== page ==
“It takes ten large cocoa pods to make a lump of chocolate the size of a cannonball,” so said the nice lady with her English speaking interpreter, demonstrating the art of chocolate making at Arquimides Borges in the countryside just outside Baracoa in Eastern Cuba.
This wasn’t Hollywood ‘Chocolat’ style sickly-sweet chocolate manufacture, but the hard graft & toil necessary to turn raw pods into the base ingredient that is turned into truffles and fondant fancies by chocolatiers the world over.If you are now starting to salivate through blatant overuse of the word chocolate, I apologise. Just grab yourself a fruit ‘n nut and read on.
Alongside sugar, rum and tobacco, cocoa is one of most Cuba’s successful and important exports. The perfect place for Cadbury’s to make their Old Jamaica Bar that used to be pretty popular with children and adults alike.
In all likelihood, you will have eaten Cuban chocolate. It is no wonder that Hershey set up a huge production plant in Havana province to cater for all those American sweet tooths.
In common with all Cuban industry, Hershey was nationalised post the ’59 Revolution and just like Bacardi, Tate & Lyle and British American Tobacco, they continued to flourish without their Cuban bases, whilst the Cuban industries themselves suffered due to the US led trade embargo.
In a lesson from history that the world is still yet to fully appreciate, Cuba, in exactly the same way as Albania, North Korea, Iran, Vietnam & Syria amongst many others since, turned to Eastern Europe & South East Asia for their trade, protection and friendship.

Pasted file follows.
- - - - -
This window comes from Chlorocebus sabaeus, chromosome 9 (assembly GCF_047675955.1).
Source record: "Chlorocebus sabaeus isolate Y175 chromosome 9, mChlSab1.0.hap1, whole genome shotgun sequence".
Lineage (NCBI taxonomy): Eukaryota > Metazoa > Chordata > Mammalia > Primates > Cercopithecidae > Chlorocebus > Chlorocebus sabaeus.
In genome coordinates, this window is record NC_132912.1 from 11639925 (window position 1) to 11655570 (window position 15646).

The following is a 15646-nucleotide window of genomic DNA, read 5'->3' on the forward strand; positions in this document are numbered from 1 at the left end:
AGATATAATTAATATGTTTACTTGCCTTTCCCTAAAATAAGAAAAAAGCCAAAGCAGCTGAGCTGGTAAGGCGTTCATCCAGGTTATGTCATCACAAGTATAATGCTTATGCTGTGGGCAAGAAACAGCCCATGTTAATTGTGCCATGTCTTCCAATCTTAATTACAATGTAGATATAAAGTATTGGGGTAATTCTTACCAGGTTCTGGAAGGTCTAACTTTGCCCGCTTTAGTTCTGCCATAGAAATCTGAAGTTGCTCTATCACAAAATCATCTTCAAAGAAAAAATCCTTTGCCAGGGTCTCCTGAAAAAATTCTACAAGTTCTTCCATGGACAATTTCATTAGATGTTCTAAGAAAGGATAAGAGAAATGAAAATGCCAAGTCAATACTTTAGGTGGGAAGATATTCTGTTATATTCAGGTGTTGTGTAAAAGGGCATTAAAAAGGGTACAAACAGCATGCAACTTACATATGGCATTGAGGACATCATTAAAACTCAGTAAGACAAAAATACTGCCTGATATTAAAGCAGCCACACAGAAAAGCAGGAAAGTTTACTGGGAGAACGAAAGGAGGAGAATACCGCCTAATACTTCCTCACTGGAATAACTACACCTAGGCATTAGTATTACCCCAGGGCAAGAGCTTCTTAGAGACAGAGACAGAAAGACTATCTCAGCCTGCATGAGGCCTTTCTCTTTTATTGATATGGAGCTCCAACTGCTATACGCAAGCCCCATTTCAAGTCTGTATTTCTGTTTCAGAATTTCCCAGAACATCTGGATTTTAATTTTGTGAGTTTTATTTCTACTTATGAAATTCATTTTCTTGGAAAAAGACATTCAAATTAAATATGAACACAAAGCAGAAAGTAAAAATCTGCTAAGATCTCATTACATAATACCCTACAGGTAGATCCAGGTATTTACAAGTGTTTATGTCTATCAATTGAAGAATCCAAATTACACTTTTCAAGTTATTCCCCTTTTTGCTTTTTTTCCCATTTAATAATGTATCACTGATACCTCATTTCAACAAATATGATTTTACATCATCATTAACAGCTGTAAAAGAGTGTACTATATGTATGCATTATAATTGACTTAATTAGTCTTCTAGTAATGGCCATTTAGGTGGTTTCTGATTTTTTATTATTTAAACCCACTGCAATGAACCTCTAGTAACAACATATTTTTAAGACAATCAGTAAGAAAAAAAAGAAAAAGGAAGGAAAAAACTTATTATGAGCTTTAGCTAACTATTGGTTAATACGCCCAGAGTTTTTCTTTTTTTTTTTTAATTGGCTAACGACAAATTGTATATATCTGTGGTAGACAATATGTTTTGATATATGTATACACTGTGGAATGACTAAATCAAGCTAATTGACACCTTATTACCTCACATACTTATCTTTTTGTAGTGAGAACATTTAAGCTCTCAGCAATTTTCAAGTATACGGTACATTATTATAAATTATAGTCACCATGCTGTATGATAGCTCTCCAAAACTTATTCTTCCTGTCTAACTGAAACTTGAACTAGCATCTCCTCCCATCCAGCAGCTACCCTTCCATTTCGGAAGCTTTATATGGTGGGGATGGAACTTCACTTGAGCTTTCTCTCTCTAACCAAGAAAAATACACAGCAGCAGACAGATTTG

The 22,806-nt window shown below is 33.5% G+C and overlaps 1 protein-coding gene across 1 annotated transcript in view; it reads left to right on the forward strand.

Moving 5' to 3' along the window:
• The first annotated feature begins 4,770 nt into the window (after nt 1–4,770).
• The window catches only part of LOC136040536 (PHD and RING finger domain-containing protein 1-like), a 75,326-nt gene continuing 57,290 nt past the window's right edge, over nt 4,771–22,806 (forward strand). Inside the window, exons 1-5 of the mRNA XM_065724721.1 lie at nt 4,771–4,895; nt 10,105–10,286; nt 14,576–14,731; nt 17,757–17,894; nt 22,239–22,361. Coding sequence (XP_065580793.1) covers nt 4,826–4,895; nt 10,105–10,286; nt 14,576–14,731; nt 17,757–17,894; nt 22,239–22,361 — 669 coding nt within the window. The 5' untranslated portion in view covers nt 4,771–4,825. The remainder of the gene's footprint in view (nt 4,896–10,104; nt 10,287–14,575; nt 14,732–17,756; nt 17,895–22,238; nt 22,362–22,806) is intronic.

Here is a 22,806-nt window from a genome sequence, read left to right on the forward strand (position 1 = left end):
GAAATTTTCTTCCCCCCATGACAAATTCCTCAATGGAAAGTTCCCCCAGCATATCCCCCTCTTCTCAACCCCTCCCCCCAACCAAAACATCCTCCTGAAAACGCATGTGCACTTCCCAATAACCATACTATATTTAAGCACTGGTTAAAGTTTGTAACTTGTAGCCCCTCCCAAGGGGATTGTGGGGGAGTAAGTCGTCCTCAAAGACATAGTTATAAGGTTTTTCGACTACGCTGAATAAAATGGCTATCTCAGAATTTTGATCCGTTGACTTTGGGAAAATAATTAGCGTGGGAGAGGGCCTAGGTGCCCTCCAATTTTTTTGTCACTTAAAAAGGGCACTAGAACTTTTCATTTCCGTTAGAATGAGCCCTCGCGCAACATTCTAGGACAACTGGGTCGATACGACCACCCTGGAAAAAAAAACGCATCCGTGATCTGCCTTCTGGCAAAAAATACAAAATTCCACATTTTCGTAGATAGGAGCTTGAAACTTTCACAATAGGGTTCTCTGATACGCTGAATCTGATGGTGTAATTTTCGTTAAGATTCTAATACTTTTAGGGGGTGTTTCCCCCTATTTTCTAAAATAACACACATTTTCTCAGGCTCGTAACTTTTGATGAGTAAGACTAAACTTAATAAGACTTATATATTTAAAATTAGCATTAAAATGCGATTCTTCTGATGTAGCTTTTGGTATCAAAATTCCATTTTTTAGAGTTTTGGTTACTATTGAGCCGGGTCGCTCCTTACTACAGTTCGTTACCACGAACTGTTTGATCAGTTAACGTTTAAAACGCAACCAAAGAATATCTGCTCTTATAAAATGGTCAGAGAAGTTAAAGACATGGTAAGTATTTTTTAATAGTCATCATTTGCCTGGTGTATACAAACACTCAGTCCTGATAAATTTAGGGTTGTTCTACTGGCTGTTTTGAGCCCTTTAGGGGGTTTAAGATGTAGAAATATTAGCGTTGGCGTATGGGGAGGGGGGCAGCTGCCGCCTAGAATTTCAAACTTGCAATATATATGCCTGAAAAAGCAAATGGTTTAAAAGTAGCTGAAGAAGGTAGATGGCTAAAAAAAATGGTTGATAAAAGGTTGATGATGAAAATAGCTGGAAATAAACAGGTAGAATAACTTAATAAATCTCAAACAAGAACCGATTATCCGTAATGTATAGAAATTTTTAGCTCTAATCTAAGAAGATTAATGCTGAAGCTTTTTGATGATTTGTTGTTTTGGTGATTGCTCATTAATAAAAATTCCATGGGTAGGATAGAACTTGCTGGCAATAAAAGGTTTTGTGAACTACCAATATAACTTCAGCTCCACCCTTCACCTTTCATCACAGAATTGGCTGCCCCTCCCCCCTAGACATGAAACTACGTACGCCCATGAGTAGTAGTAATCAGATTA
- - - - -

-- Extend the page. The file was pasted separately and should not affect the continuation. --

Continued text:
This in turn led to the Cuban Missile Crisis, in a similar way to which unrest & conflict occurred in the majority of those other countries brought about by hardship and a sense of injustice.
You would have thought the lessons of what caused the Nazi surge in Germany might of struck a chord, but no, trade sanctions and financial penalties were the stock answer then and remain so to this day. Politics over with, have you got any fruit n’ nut left? Great, I will continue.
We rocked up to the ramshackle outbuildings that made up this particular chocolate empire, not exactly something out of Willy Wonka. Our golden tickets gave a fascinating insight into how chocolate was made, flavoured and crafted into black magic.The machete used to split open the pods made us wince, the kneading to turn the cocoa pulp into a buttery substance made our hands ache just thinking about it. The butter is then melded into a sphere and placed into the refrigerator. At the butter shaping phase the likes of orange, ginger, coffee & vanilla are added to give it a gorgeous flavour.
Milk & sugar can also be added to lessen the bitterness. We bought some delectable sweet vanilla triangles and some cocoa butter, perfect protection for the lips against the strong sun.
The setting of the cocoa plantation was beautiful with surrounding hills, lush vegetation, pretty flowers and wild birds – not your average factory setting!
Next time you bite into a chocolate bar yourself, have a think about where your sweet treat may have started life.